Fig. 2

Comparison of the leaf dynamic variation between dt mutant and wild type. DAG, day after germination. Error bars represent ± standard deviation from ten biological replicates. *** indicates significant difference with the wild type at P < 0.001 (t test)

To reveal the reason of generating more leaves in dt mutant, tissue sections analysis of 3-week-old shoots from dt and wild type were performed. The development of wild type cotyledons and leaves displayed a symmetric manner (Fig. 3a). However, as compared to wild type, shoots in dt exhibited an irregular shape and more than one SAM in the shoot area (Fig. 3b, d). Further observation showed that parts of the SAM were salient, unlike the regular, arc-shaped structure observed in the wild type (Fig. 3e, f). Therefore, the generation of more leaves and more main stems phenotype are formed by irregular shape and increased number of SAM.
Fig. 3

The abnormal development of SAM in dt. ab Shoot phenotypes of the wild type (a) and dt (b) at 3 weeks, bar = 3 cm. cd Longitudinal section of wild type (c) and the dt mutant (d) shoots at 3 weeks, bar = 200 μm. ef Enlargement of the red panels in (c) and (d), respectively. bar = 100 μm

RNA-seq analysis of shoot apex in dt mutant

To investigate the molecular mechanism underlying abnormal development of SAM in dt, transcriptomic analyses of SAM in dt and NY12 were performed using a high-throughput RNA-seq approach. The transcriptome of the dt mutant SAM was compared with that of wild type to identify DEGs. One thousand nineteen significant DEGs between dt and NY12 were identified according to the NOIseq method (Tarazona et al. 2011), in which 426 genes were upregulated and 593 genes were downregulated in dt (Supplemental Fig. 1).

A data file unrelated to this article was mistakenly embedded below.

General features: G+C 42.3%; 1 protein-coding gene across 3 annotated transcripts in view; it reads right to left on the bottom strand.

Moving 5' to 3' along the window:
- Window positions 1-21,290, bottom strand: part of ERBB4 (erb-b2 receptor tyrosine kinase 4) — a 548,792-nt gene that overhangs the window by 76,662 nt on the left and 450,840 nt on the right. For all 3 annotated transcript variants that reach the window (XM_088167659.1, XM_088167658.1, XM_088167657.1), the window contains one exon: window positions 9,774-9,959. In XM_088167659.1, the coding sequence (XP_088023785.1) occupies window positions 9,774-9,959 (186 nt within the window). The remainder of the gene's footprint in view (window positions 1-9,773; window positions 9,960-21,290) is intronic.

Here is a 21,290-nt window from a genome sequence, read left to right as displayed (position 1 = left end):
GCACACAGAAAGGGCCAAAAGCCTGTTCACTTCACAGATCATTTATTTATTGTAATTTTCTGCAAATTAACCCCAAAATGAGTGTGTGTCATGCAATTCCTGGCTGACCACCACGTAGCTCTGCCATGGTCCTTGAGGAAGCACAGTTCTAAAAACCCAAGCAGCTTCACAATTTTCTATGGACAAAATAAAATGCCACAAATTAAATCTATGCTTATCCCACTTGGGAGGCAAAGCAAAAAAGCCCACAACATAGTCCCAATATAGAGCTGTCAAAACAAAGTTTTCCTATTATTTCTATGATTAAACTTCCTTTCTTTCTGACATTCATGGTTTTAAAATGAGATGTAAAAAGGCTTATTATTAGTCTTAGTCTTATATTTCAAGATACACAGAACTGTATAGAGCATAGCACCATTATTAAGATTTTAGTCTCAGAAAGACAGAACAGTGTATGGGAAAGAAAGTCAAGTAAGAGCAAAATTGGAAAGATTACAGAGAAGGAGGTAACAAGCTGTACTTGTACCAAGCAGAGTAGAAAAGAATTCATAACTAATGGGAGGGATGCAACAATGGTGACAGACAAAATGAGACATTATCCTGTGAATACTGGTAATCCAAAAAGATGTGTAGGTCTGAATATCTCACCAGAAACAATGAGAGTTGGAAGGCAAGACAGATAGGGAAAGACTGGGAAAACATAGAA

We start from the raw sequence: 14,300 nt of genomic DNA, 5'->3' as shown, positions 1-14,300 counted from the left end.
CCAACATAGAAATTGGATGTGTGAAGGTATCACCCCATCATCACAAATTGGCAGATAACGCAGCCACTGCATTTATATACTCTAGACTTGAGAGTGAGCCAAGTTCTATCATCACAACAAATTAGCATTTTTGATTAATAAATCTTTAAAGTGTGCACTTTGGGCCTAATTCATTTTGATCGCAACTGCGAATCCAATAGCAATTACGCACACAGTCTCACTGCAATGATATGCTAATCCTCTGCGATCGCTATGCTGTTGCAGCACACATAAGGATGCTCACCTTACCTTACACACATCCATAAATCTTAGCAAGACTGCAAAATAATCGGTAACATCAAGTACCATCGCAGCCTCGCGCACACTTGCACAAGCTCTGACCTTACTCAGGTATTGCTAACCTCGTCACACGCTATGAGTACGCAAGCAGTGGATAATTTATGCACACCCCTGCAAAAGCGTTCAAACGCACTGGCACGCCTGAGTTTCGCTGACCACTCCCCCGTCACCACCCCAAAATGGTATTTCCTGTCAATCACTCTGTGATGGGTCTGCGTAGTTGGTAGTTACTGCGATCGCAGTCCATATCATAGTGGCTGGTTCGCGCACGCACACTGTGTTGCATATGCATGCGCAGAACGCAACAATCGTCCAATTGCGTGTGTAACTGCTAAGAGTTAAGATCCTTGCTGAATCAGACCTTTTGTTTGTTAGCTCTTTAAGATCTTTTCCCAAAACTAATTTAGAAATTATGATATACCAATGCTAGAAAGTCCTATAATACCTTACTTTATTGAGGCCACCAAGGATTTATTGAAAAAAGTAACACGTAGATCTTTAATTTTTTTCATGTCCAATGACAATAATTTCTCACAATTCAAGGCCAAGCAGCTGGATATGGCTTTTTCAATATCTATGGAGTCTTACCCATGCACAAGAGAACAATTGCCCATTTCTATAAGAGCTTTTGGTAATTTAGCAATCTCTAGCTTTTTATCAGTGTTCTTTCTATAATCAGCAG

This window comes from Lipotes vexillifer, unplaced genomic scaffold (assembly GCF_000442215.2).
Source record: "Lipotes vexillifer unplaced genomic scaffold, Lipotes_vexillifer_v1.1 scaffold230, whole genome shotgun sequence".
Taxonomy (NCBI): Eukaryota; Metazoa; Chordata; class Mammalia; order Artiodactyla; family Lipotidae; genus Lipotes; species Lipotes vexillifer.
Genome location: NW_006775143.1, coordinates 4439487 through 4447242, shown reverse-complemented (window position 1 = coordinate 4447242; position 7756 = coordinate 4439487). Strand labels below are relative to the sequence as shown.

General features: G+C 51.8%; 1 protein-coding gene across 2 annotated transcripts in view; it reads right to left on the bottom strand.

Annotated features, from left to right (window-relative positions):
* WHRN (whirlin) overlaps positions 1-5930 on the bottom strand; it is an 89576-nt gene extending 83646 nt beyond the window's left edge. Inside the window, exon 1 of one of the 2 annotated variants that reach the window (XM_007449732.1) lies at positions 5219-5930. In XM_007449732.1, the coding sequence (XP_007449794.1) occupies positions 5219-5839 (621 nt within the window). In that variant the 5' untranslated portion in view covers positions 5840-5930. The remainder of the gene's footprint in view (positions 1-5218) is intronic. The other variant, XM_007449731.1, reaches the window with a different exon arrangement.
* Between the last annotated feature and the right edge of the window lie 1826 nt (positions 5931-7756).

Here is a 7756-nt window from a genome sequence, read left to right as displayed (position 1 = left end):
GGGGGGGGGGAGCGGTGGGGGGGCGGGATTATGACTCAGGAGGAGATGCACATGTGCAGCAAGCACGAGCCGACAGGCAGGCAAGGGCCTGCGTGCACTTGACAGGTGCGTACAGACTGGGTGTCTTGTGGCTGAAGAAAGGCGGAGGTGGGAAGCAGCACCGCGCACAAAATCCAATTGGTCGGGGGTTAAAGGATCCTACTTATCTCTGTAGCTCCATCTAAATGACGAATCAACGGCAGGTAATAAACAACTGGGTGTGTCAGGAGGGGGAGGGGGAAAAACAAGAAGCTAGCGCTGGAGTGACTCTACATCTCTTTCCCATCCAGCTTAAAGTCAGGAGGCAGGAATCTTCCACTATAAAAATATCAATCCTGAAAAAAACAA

GO enrichment analysis was performed to classify the biological function of DEGs; 696 of the 1019 DEGs were annotated successfully. In order to discover the significantly over-represented functional categories, an enrichment analysis was performed according to the molecular function and biological processes (Supplemental Fig. 2). Five GO terms were enriched in the molecular function category (“nucleic acid binding transcription factor activity,” “hydrolase activity,” “DNA binding,” “structural molecule activity,” and “tetrapyrrole binding”). As for biological processes, 23 subcategories were enriched. “Gene expression,” “response to stress,” and “single-multicellular organism process” were dominant. Go analysis indicated that DEGs are mainly involved in gene expression regulation and stress response, function as structural molecule, and DNA binding. Therefore, the transcription factor prediction of the 74 DEGs in “nucleic acid binding transcription factor activity” category was performed. Twenty-eight of them were identified as eight types of transcription factors, which belong to MADS, MYB, bHLH, AP2-EREBP, NAC, zf-HD, GRAS, C2H2, and C2C2-CO-like family (Supplemental Table 4). Most of them displayed upregulation in dt mutant, which were supposed to adapt to the vigorous development of SAM.

In order to understand the biological pathways of genes, KEGG database (Kanehisa et al. 2008) was used to perform pathway enrichment analysis of DEGs between dt and the wild type. Based on the results, 667 DEGs were mapped to 106 biological pathways, in which 21 of them were significantly enriched. “Metabolic pathways” is the most enriched pathway, followed by “biosynthesis of secondary metabolites” and “ribosome” (Supplemental Fig. 3). Plant hormones played essential roles during SAM development. As for “tryptophan metabolism” and “plant hormone signal transduction” pathways, some genes displayed significant expression, in which Aldehyde dehydrogenase (ALDH), MYROSINASE and CYP83B1 participants in auxin biosynthesis, AUXIN RESPONSE FACTOR (ARF), small auxin-up RNA (SAUR), AHK4/CYTOKININ RESPONSE1 (CRE1), GIBBERELLIN INSENSITIVE DWARF1 (GID1), DELLA, Transcription Factor (TF), Brassinosteroid-insensitive1 (BRI1), and Xyloglucan Endo-transglycosylase (TCH4) involve in auxin, cytokinin, gibberellin, and brassinosteroid signal transduction (Supplemental Table 5).